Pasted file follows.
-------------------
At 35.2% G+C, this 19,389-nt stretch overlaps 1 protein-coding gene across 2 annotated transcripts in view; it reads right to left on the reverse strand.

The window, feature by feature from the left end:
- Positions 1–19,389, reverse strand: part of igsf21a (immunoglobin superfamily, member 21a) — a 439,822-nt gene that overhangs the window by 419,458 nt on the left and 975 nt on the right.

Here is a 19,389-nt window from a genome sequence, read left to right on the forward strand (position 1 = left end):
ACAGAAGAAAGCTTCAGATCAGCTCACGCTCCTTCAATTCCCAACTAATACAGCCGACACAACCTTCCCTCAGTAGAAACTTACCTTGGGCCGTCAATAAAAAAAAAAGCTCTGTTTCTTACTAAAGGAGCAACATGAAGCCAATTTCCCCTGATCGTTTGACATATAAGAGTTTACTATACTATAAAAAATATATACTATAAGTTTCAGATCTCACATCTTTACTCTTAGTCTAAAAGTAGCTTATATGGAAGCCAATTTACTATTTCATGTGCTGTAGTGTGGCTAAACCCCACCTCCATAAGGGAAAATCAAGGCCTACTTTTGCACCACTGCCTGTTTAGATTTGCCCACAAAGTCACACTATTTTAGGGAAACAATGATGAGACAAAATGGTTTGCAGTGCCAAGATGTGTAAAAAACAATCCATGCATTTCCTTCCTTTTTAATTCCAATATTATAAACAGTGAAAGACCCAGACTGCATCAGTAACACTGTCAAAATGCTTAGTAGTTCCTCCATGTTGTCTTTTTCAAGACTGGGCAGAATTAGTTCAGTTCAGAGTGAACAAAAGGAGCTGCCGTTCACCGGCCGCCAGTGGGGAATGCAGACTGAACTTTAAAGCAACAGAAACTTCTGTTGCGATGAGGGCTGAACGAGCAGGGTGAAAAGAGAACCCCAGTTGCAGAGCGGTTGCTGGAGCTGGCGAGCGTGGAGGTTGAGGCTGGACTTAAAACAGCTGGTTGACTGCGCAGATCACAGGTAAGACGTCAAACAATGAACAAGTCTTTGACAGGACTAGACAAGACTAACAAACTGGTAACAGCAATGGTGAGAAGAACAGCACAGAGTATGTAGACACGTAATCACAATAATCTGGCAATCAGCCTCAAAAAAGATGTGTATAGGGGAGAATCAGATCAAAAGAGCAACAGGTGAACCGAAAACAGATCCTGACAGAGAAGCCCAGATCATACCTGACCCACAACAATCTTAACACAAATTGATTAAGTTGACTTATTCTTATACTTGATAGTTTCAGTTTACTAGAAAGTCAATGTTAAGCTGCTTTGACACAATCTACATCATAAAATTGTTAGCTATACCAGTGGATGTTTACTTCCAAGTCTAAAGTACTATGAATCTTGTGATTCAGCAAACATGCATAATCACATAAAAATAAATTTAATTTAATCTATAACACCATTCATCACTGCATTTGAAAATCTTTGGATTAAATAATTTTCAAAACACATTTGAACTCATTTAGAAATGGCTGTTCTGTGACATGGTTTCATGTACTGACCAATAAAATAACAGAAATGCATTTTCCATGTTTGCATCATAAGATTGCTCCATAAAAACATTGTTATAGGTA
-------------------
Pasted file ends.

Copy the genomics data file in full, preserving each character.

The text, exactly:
At 35.2% G+C, this 19,389-nt stretch overlaps 1 protein-coding gene across 2 annotated transcripts in view; it reads right to left on the reverse strand.

The window, feature by feature from the left end:
- Positions 1–19,389, reverse strand: part of igsf21a (immunoglobin superfamily, member 21a) — a 439,822-nt gene that overhangs the window by 419,458 nt on the left and 975 nt on the right.

Here is a 19,389-nt window from a genome sequence, read left to right on the forward strand (position 1 = left end):
ACAGAAGAAAGCTTCAGATCAGCTCACGCTCCTTCAATTCCCAACTAATACAGCCGACACAACCTTCCCTCAGTAGAAACTTACCTTGGGCCGTCAATAAAAAAAAAAGCTCTGTTTCTTACTAAAGGAGCAACATGAAGCCAATTTCCCCTGATCGTTTGACATATAAGAGTTTACTATACTATAAAAAATATATACTATAAGTTTCAGATCTCACATCTTTACTCTTAGTCTAAAAGTAGCTTATATGGAAGCCAATTTACTATTTCATGTGCTGTAGTGTGGCTAAACCCCACCTCCATAAGGGAAAATCAAGGCCTACTTTTGCACCACTGCCTGTTTAGATTTGCCCACAAAGTCACACTATTTTAGGGAAACAATGATGAGACAAAATGGTTTGCAGTGCCAAGATGTGTAAAAAACAATCCATGCATTTCCTTCCTTTTTAATTCCAATATTATAAACAGTGAAAGACCCAGACTGCATCAGTAACACTGTCAAAATGCTTAGTAGTTCCTCCATGTTGTCTTTTTCAAGACTGGGCAGAATTAGTTCAGTTCAGAGTGAACAAAAGGAGCTGCCGTTCACCGGCCGCCAGTGGGGAATGCAGACTGAACTTTAAAGCAACAGAAACTTCTGTTGCGATGAGGGCTGAACGAGCAGGGTGAAAAGAGAACCCCAGTTGCAGAGCGGTTGCTGGAGCTGGCGAGCGTGGAGGTTGAGGCTGGACTTAAAACAGCTGGTTGACTGCGCAGATCACAGGTAAGACGTCAAACAATGAACAAGTCTTTGACAGGACTAGACAAGACTAACAAACTGGTAACAGCAATGGTGAGAAGAACAGCACAGAGTATGTAGACACGTAATCACAATAATCTGGCAATCAGCCTCAAAAAAGATGTGTATAGGGGAGAATCAGATCAAAAGAGCAACAGGTGAACCGAAAACAGATCCTGACAGAGAAGCCCAGATCATACCTGACCCACAACAATCTTAACACAAATTGATTAAGTTGACTTATTCTTATACTTGATAGTTTCAGTTTACTAGAAAGTCAATGTTAAGCTGCTTTGACACAATCTACATCATAAAATTGTTAGCTATACCAGTGGATGTTTACTTCCAAGTCTAAAGTACTATGAATCTTGTGATTCAGCAAACATGCATAATCACATAAAAATAAATTTAATTTAATCTATAACACCATTCATCACTGCATTTGAAAATCTTTGGATTAAATAATTTTCAAAACACATTTGAACTCATTTAGAAATGGCTGTTCTGTGACATGGTTTCATGTACTGACCAATAAAATAACAGAAATGCATTTTCCATGTTTGCATCATAAGATTGCTCCATAAAAACATTGTTATAGGTA